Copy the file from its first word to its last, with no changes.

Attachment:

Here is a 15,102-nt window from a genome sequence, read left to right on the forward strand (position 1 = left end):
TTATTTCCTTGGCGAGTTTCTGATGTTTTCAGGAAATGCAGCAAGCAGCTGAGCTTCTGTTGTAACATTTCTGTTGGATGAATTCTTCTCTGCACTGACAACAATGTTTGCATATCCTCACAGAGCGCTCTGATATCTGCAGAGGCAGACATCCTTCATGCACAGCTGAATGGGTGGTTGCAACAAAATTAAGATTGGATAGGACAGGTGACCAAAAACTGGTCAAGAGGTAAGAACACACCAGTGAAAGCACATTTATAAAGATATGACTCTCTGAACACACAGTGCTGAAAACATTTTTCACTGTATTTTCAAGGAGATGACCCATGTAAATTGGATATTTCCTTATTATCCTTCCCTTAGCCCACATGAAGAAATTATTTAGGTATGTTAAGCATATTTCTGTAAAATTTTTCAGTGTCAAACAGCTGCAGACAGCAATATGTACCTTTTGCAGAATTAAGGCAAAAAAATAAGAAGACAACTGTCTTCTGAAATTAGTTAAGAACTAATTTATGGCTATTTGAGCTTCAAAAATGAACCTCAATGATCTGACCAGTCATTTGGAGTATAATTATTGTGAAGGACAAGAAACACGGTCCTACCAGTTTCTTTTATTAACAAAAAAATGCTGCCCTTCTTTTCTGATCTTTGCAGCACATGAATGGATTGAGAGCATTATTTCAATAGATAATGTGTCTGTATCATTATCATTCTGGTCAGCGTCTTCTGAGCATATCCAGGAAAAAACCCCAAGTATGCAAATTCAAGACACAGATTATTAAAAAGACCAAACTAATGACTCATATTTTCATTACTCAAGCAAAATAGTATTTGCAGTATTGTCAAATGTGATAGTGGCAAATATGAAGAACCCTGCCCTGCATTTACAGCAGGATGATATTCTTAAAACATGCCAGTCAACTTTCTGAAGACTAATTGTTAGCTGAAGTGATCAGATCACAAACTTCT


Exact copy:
Here is a 15,102-nt window from a genome sequence, read left to right on the forward strand (position 1 = left end):
TTATTTCCTTGGCGAGTTTCTGATGTTTTCAGGAAATGCAGCAAGCAGCTGAGCTTCTGTTGTAACATTTCTGTTGGATGAATTCTTCTCTGCACTGACAACAATGTTTGCATATCCTCACAGAGCGCTCTGATATCTGCAGAGGCAGACATCCTTCATGCACAGCTGAATGGGTGGTTGCAACAAAATTAAGATTGGATAGGACAGGTGACCAAAAACTGGTCAAGAGGTAAGAACACACCAGTGAAAGCACATTTATAAAGATATGACTCTCTGAACACACAGTGCTGAAAACATTTTTCACTGTATTTTCAAGGAGATGACCCATGTAAATTGGATATTTCCTTATTATCCTTCCCTTAGCCCACATGAAGAAATTATTTAGGTATGTTAAGCATATTTCTGTAAAATTTTTCAGTGTCAAACAGCTGCAGACAGCAATATGTACCTTTTGCAGAATTAAGGCAAAAAAATAAGAAGACAACTGTCTTCTGAAATTAGTTAAGAACTAATTTATGGCTATTTGAGCTTCAAAAATGAACCTCAATGATCTGACCAGTCATTTGGAGTATAATTATTGTGAAGGACAAGAAACACGGTCCTACCAGTTTCTTTTATTAACAAAAAAATGCTGCCCTTCTTTTCTGATCTTTGCAGCACATGAATGGATTGAGAGCATTATTTCAATAGATAATGTGTCTGTATCATTATCATTCTGGTCAGCGTCTTCTGAGCATATCCAGGAAAAAACCCCAAGTATGCAAATTCAAGACACAGATTATTAAAAAGACCAAACTAATGACTCATATTTTCATTACTCAAGCAAAATAGTATTTGCAGTATTGTCAAATGTGATAGTGGCAAATATGAAGAACCCTGCCCTGCATTTACAGCAGGATGATATTCTTAAAACATGCCAGTCAACTTTCTGAAGACTAATTGTTAGCTGAAGTGATCAGATCACAAACTTCT